INTERPOLATE(SIN(X)=X/2,X,%PI,.1);
is equivalent to
INTERPOLATE(SIN(X)=X/2,X,.1,%PI);

The method used is a binary search in the range specified by the last two args. When it thinks the function is close enough to being linear, it starts using linear interpolation. An alternative syntax has been added to interpolate, this replaces the first two arguments by a function name. The function MUST be TRANSLATEd or compiled function of one argument. No checking of the result is done, so make sure the function returns a floating point number.

F(X):=(MODE_DECLARE(X,FLOAT),SIN(X)-X/2.0);
INTERPOLATE(SIN(X)-X/2,X,0.1,%PI)       time= 60 msec
INTERPOLATE(F(X),X,0.1,%PI);            time= 68 msec
TRANSLATE(F);
INTERPOLATE(F(X),X,0.1,%PI);            time= 26 msec
INTERPOLATE(F,0.1,%PI);                 time=  5 msec

There is also a Newton method interpolation routine, do DESCRIBE(NEWTON); .

Variable: INTPOLABS
default: [0.0] - The accuracy of the INTERPOLATE command is governed by INTPOLABS[0.0] and INTPOLREL[0.0] which must be non-negative floating point numbers. INTERPOLATE will stop when the first arg evaluates to something less than or equal to INTPOLABS or if successive approximants to the root differ by no more than INTPOLREL * <one of the approximants>. The default values of INTPOLABS and INTPOLREL are 0.0 so INTERPOLATE gets as good an answer as is possible with the single precision arithmetic we have.
Variable: INTPOLERROR
default: [TRUE] - Governs the behavior of INTERPOLATE. When INTERPOLATE is called, it determines whether or not the function to be interpolated satisfies the condition that the values of the function at the endpoints of the interpolation interval are opposite in sign. If they are of opposite sign, the interpolation proceeds. If they are of like sign, and INTPOLERROR is TRUE, then an error is signaled. If they are of like sign and INTPOLERROR is not TRUE, the value of INTPOLERROR is returned. Thus for plotting, INTPOLERROR might be set to 0.0.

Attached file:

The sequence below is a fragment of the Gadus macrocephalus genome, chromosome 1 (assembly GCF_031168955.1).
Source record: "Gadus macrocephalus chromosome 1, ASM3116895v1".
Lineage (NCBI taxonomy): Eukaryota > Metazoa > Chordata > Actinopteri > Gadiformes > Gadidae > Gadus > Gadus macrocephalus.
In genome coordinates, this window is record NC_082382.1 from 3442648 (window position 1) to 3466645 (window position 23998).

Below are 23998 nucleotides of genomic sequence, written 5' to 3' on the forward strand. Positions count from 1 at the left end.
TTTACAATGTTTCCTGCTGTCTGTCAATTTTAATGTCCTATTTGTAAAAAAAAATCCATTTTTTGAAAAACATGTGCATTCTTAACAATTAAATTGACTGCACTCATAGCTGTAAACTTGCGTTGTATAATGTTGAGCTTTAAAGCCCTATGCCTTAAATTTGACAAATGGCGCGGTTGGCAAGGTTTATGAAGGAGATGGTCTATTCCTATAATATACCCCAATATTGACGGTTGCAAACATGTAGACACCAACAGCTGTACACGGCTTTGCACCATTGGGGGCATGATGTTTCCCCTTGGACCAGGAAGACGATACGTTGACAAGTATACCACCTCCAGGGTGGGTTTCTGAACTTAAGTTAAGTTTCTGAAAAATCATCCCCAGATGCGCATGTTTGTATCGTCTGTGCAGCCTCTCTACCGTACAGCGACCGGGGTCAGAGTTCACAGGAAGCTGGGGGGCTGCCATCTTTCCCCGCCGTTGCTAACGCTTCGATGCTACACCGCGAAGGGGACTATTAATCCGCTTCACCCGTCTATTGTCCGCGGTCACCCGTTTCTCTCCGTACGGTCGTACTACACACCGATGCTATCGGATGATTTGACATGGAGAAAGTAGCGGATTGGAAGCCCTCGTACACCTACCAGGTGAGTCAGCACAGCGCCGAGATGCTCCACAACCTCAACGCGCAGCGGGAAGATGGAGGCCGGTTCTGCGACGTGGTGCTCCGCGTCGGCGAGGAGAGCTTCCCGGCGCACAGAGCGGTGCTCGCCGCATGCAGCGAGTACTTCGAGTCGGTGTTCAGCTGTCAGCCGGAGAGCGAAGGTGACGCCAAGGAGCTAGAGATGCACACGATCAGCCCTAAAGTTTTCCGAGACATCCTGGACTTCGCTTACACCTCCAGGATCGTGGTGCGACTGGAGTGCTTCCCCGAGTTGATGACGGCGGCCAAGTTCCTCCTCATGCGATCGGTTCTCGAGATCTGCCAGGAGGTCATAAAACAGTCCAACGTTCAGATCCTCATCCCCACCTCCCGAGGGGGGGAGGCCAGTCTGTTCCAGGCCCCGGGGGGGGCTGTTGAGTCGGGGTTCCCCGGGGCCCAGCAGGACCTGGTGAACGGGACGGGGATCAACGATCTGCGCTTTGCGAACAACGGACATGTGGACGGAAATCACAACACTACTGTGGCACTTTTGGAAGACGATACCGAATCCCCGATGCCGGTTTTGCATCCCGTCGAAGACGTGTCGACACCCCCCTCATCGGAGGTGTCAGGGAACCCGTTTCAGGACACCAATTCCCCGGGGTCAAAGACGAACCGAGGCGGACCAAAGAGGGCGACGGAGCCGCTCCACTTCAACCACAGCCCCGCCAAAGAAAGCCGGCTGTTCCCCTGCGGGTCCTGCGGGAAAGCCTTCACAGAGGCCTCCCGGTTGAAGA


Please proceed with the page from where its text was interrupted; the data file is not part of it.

Variable: INTPOLREL
default: [0.0] - The accuracy of the INTERPOLATE command is governed by INTPOLABS[0.0] and INTPOLREL[0.0] which must be non-negative floating point numbers. INTERPOLATE will stop when the first arg evaluates to something less than or equal to INTPOLABS or if successive approximants to the root differ by no more than INTPOLREL * <one of the approximants>. The default values of INTPOLABS and INTPOLREL are 0.0 so INTERPOLATE gets as good an answer as is possible with the single precision arithmetic we have.
Function: NEWTON (exp,var,X0,eps)
The file NEWTON 1 on the SHARE directory contains a function which will do interpolation using Newton's method. It may be accessed by LOAD(NEWTON); . The Newton method can do things that INTERPOLATE will refuse to handle, since INTERPOLATE requires that everything evaluate to a flonum. Thus NEWTON(x^2-a^2,x,a/2,a^2/100); will say that it can't tell if flonum*a^2<a^2/100. Doing ASSUME(a>0); and then doing NEWTON again works. You get x=a+<small flonum>*a which is symbolic all the way. INTERPOLATE(x^2-a^2,x,a/2,2*a); complains that .5*a is not flonum... An adaptive integrator which uses the Newton-Cotes 8 panel quadrature rule is available in SHARE1;QQ FASL. Do DESCRIBE(QQ) for details.
Function: POLARTORECT (magnitude-array, phase-array)
converts from magnitude and phase form into real and imaginary form putting the real part in the magnitude array and the imaginary part into the phase array
<real>=<magnitude>*COS(<phase>) ==>
<imaginary>=<magnitude>*SIN(<phase>

This function is part of the FFT package. Do LOAD(FFT); to use it. Like FFT and IFT this function accepts 1 or 2 dimensional arrays. However, the array dimensions need not be a power of 2, nor need the 2D arrays be square.

Function: RECTTOPOLAR (real-array, imag-array)
undoes POLARTORECT. The phase is given in the range from -%PI to %PI. This function is part of the FFT package. Do LOAD(FFT); to use it. Like FFT and IFT this function accepts 1 or 2 dimensional arrays. However, the array dimensions need not be a power of 2, nor need the 2D arrays be square.
NDIFFQ Numerical